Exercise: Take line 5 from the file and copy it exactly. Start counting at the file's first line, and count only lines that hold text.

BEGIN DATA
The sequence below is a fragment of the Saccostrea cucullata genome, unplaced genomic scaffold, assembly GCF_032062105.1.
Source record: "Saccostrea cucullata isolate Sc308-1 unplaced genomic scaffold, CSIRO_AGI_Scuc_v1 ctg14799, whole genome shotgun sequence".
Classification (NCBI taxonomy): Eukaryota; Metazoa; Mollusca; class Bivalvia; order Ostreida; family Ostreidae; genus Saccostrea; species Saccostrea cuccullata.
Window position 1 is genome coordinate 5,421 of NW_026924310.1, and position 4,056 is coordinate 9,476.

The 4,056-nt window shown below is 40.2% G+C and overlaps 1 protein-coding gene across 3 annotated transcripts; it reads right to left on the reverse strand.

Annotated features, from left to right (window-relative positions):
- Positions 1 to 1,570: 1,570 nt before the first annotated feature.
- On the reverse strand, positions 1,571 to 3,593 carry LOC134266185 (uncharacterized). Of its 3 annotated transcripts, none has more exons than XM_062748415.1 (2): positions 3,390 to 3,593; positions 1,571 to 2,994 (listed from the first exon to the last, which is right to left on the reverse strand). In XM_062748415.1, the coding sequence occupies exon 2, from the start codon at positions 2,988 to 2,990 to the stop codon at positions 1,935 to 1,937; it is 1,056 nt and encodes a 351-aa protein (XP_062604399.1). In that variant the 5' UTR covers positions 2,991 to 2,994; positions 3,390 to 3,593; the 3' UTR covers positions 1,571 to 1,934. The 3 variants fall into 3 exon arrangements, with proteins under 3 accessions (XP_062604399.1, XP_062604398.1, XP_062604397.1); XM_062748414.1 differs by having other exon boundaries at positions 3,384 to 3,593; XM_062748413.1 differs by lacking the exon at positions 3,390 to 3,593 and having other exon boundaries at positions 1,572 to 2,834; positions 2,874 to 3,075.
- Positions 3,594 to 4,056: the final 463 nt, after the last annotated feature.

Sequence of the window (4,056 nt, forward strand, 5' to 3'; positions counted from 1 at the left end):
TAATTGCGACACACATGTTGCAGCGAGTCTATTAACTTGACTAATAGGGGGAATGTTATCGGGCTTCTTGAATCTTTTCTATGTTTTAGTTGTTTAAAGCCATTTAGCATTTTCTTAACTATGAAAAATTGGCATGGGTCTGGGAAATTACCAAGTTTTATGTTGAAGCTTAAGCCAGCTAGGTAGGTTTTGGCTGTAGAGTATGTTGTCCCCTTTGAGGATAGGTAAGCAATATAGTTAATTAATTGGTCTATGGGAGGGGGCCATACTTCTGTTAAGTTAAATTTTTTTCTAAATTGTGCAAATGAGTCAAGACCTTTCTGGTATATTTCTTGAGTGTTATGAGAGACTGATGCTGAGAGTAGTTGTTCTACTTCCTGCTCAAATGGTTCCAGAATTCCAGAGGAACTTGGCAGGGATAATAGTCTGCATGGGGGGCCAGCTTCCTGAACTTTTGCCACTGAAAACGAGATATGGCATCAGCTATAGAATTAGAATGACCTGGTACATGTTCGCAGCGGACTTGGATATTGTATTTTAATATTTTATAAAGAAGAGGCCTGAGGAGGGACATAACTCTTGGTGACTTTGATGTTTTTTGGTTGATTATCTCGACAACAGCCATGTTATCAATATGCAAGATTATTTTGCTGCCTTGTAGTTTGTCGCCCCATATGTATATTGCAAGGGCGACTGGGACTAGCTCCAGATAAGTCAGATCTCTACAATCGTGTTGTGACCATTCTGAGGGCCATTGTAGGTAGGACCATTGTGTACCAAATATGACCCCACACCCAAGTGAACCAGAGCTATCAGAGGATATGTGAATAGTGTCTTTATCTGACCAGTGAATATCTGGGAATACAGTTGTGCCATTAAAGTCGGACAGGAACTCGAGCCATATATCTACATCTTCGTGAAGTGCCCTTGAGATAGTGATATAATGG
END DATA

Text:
The 4,056-nt window shown below is 40.2% G+C and overlaps 1 protein-coding gene across 3 annotated transcripts; it reads right to left on the reverse strand.